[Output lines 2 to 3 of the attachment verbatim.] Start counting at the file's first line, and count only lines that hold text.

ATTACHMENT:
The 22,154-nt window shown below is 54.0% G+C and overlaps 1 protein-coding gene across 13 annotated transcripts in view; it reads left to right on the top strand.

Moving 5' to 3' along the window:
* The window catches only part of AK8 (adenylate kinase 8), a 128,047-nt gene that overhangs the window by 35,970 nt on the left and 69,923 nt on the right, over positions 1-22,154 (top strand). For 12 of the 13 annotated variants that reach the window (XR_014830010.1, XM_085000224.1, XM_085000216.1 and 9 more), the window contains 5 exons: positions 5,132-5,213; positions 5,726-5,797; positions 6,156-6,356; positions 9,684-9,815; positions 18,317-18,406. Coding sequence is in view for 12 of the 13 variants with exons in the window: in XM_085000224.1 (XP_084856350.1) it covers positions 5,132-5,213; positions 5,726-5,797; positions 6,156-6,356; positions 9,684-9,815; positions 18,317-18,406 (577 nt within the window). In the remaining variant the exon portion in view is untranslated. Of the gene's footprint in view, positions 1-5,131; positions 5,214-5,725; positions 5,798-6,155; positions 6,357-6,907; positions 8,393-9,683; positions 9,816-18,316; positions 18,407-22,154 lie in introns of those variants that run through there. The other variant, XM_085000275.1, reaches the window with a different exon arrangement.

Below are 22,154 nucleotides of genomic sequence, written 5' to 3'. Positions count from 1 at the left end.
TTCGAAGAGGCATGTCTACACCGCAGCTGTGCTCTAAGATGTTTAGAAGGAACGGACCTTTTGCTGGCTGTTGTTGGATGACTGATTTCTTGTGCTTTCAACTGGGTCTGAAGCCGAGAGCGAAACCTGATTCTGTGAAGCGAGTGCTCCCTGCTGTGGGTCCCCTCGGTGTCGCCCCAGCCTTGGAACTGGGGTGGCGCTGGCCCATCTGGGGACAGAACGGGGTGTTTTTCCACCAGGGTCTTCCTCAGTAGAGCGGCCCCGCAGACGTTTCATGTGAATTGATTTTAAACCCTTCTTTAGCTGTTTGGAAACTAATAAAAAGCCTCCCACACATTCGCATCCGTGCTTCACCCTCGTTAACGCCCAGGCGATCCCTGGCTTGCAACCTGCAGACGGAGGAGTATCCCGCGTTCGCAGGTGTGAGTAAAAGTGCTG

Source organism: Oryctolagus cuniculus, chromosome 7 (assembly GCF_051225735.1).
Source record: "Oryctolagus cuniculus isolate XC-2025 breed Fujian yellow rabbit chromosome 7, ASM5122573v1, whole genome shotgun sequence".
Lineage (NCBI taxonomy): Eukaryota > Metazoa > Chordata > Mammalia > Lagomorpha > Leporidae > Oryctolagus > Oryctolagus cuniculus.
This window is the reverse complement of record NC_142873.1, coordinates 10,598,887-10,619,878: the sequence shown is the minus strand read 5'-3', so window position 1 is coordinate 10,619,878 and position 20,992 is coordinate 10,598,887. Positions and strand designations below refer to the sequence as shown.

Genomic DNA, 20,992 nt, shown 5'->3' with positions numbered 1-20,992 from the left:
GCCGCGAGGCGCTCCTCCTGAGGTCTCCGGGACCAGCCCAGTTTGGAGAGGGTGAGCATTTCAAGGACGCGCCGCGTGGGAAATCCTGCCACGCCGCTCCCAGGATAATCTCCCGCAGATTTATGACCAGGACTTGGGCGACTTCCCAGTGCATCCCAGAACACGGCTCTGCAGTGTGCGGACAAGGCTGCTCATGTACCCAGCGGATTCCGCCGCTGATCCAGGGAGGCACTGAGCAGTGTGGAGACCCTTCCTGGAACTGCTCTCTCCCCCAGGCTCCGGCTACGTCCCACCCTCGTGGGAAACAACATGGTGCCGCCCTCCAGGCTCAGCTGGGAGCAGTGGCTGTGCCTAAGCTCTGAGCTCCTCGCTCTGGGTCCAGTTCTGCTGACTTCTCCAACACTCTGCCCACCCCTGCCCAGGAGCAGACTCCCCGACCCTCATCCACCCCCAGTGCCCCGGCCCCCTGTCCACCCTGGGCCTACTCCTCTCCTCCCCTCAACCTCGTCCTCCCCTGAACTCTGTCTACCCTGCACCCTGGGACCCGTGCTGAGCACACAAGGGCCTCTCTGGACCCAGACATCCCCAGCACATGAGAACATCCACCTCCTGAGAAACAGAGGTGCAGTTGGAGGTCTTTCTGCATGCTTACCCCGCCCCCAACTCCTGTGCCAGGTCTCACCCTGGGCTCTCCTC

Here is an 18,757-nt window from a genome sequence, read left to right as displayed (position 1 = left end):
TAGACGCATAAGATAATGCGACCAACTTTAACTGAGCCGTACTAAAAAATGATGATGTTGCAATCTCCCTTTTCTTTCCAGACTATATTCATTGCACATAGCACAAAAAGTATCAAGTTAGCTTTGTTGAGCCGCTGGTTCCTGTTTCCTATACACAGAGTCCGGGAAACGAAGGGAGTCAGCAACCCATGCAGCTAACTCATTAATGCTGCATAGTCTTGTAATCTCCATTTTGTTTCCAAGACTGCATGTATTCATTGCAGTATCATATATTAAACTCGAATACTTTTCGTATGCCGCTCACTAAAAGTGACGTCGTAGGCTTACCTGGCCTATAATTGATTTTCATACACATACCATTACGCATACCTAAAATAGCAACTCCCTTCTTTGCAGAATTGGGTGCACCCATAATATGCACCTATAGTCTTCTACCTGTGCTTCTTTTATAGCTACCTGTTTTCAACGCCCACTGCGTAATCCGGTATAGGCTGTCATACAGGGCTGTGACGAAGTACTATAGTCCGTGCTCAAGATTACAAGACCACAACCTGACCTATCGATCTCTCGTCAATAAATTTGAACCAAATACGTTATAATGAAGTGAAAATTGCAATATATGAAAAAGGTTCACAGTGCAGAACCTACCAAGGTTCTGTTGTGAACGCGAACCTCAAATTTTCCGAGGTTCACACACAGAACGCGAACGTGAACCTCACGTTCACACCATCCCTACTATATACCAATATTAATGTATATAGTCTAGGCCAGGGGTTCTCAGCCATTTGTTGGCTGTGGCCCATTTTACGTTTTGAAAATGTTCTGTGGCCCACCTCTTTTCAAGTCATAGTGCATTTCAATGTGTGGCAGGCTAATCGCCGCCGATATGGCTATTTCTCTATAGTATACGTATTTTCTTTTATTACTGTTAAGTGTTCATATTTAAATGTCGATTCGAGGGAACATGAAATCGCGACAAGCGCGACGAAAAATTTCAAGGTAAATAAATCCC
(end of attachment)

Moving 5' to 3' along the window:
* The window catches only part of AK8 (adenylate kinase 8), a 128,047-nt gene that overhangs the window by 35,970 nt on the left and 69,923 nt on the right, over positions 1-22,154 (top strand). For 12 of the 13 annotated variants that reach the window (XR_014830010.1, XM_085000224.1, XM_085000216.1 and 9 more), the window contains 5 exons: positions 5,132-5,213; positions 5,726-5,797; positions 6,156-6,356; positions 9,684-9,815; positions 18,317-18,406. Coding sequence is in view for 12 of the 13 variants with exons in the window: in XM_085000224.1 (XP_084856350.1) it covers positions 5,132-5,213; positions 5,726-5,797; positions 6,156-6,356; positions 9,684-9,815; positions 18,317-18,406 (577 nt within the window). In the remaining variant the exon portion in view is untranslated. Of the gene's footprint in view, positions 1-5,131; positions 5,214-5,725; positions 5,798-6,155; positions 6,357-6,907; positions 8,393-9,683; positions 9,816-18,316; positions 18,407-22,154 lie in introns of those variants that run through there. The other variant, XM_085000275.1, reaches the window with a different exon arrangement.